I found the global eavesdropping aspect kind of interesting, although it’s a bit hit-and-miss as there is no way to filter by quality.

Twitter is mostly harmless but, as far as I can see,  does not deliver on much of the hype that surrounds it.  I’m still indifferent to Stephen Fry getting stuck in a lift and wary of news organisations such as the BBC treating it as a reliable journalistic source.  Twitter is not the harbinger of a communications revolution, it’s an occasionally relevant diversion.

I suppose that the big question is will I continue to use it now that the two weeks are up?  I don’t know.  Probably to some extent.  It’s there, I have an account, it won’t take much effort to continue.  On the other hand, if Twitter disappeared tomorrow I wouldn’t miss it.  I might not even notice for a while.

Global Eavesdropping – The Great Twitter Experiment, Day 13

Posted in The Internet by Dan on February 24th, 2009

It’s been over a week since my previous post on my Twitter experiences.  In the meantime I’ve only been using it sporadically (so much for being addictive). Time flies and I’ve almost reached the end of the two-week period that I had assigned to this little experiment.

Ask a rhetorical question on Twitter and somebody will answer it within a couple of minutes. What surprised me when I pondered the usefulness of OSGi is that the person who responded was not one of my followers but somebody who I had not interacted with before. This highlighted an aspect of Twitter that I had not previously paid much attention to. As well as following individuals, you can track particular search terms. So anybody monitoring Twitter for discussions about OSGi would have been alerted by my tweet.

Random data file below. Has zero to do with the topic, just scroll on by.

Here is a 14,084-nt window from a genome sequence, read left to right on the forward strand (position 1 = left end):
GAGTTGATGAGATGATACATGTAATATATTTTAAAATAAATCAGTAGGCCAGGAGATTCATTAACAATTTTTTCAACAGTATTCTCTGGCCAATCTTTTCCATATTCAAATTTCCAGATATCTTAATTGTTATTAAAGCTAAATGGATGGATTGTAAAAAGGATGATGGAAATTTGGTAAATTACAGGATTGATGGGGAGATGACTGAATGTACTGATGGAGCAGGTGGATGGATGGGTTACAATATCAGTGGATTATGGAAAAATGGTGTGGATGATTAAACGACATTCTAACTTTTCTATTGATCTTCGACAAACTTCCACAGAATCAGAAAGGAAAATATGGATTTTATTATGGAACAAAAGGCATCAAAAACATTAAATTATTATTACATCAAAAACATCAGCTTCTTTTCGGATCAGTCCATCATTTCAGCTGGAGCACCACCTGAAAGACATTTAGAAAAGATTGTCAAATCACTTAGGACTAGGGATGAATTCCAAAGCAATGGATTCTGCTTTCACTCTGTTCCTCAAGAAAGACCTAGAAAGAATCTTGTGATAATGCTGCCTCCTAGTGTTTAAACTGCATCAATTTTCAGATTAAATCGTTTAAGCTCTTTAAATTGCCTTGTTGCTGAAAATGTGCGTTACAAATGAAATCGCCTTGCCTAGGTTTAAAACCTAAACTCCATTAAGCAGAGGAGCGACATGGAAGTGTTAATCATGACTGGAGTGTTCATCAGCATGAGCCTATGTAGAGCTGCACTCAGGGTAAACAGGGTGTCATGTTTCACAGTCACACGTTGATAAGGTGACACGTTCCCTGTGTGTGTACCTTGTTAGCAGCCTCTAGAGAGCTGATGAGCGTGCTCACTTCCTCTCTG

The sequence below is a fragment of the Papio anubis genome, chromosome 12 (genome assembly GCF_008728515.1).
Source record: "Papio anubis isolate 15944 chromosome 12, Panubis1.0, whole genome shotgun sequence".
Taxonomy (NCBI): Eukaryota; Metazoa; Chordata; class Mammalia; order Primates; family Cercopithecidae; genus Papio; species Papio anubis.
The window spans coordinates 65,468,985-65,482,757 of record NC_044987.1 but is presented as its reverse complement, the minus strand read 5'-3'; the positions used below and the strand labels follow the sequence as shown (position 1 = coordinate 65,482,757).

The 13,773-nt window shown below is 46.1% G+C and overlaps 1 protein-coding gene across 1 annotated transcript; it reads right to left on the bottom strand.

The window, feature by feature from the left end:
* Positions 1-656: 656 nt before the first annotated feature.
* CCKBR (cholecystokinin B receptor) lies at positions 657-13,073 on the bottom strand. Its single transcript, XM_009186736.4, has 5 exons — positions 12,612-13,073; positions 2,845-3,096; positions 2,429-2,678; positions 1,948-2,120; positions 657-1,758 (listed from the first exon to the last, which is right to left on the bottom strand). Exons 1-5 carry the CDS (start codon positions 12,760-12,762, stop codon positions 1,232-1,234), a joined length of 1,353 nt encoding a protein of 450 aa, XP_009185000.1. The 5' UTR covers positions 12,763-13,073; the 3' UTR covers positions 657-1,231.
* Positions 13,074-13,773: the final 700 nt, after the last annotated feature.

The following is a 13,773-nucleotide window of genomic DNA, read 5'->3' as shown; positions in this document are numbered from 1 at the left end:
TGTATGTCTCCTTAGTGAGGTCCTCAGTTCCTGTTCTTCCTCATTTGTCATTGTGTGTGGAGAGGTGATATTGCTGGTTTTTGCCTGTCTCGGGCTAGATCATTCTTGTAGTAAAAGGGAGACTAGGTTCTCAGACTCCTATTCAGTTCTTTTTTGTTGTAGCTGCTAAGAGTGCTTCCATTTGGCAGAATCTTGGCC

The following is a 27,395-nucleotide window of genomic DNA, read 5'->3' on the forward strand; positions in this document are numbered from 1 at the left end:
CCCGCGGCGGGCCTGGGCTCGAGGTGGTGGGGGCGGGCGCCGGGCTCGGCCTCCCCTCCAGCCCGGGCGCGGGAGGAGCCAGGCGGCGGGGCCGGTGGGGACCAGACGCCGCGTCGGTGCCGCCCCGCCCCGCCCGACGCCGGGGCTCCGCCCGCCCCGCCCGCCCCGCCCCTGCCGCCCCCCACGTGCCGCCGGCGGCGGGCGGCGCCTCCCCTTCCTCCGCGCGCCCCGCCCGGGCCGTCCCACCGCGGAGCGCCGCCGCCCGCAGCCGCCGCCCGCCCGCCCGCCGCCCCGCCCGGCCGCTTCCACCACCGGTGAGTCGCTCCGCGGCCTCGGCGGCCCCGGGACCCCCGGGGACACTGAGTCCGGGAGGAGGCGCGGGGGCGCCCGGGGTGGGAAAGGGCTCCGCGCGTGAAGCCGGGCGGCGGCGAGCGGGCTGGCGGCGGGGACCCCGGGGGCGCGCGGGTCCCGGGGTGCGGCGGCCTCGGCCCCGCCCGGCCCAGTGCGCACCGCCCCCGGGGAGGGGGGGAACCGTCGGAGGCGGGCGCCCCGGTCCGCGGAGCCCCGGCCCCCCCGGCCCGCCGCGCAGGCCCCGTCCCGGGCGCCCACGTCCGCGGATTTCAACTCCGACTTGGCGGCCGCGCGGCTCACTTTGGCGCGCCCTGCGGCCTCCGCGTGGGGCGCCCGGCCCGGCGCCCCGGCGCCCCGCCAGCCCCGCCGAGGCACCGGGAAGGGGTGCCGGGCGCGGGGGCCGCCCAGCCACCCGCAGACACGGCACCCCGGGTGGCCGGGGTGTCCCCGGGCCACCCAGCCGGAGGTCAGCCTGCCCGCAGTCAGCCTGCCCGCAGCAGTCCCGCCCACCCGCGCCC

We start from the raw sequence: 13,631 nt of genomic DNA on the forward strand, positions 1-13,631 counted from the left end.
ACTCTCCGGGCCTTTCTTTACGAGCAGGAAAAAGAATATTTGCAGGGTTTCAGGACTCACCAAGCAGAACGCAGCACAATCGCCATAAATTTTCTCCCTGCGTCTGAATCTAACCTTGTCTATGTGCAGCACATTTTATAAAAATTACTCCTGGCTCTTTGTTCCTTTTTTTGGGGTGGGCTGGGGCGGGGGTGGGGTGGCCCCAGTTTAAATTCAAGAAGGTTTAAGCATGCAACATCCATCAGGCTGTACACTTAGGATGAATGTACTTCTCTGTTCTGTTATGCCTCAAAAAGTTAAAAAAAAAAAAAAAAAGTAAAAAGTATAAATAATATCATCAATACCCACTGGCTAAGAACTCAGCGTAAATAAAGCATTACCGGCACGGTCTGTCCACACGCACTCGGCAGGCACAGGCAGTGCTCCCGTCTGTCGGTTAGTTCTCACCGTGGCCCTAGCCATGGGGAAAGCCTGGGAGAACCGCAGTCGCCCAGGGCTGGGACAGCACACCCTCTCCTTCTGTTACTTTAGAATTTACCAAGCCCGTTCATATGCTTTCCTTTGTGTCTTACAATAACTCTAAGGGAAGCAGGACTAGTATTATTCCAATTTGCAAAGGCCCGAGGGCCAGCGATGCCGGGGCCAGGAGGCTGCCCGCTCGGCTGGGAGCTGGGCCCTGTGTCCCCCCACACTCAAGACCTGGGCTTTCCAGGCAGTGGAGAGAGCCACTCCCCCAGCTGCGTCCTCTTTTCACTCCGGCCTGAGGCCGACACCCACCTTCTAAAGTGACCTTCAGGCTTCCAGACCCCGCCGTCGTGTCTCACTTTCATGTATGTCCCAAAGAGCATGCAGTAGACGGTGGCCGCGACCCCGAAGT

This is particularly interesting to me because my number one complaint about Twitter has been the utter pointlessness of most of the content (including that which I have been contributing). Focusing on this aspect, you don’t have to follow anybody. You could use Twitter in a similar way to Google Alerts, surfing the zeitgeist ready to pounce on any discussions that include your favoured keywords. This way you participate only in on-topic conversations and avoid the what-I-just-ate messages. Unfortunately, there’s still no quality control.  No Digg, Reddit or DZone equivalent to promote the good content and ignore the bad.

On a related note, you can get an overview of what topics are presently occupying the thoughts of the planet’s bored masses via TwitScoop, which provides a real-time word cloud and top 10 topics.

140 characters should be enough for anybody. Really?

One thing that I’ve held back until this penultimate post is something that I knew would irritate me right from the start: the 140 character limit. I don’t care what anybody says, it’s not enough. I understand the benefit of having a limit; it forces people to keep their entries concise. However, 140 characters is too restrictive.  Sometimes not even enough for a fully-formed sentence.  Twitter doesn’t need to be restricted by SMS limits.  The future of Twitter does not lie with SMS. Everybody who is using it from a mobile phone has Internet access. A limit of 250 or 300 characters would be altogether more civilised.

Tweeted URLs: A regression in web usability

When you start adding links to your tweets it leaves less room to provide context.  The URLs are necessarily shrunk and obfuscated to save room, making each link a leap into the unknown. It would be very nice to be able to attach the link to particular words in the message (you know, like we’ve been doing since 1992). Twitter takes you back to the days before hypertext.

Eating Navel Fluff – The Great Twitter Experiment, Day 5

Posted in The Internet by Dan on February 16th, 2009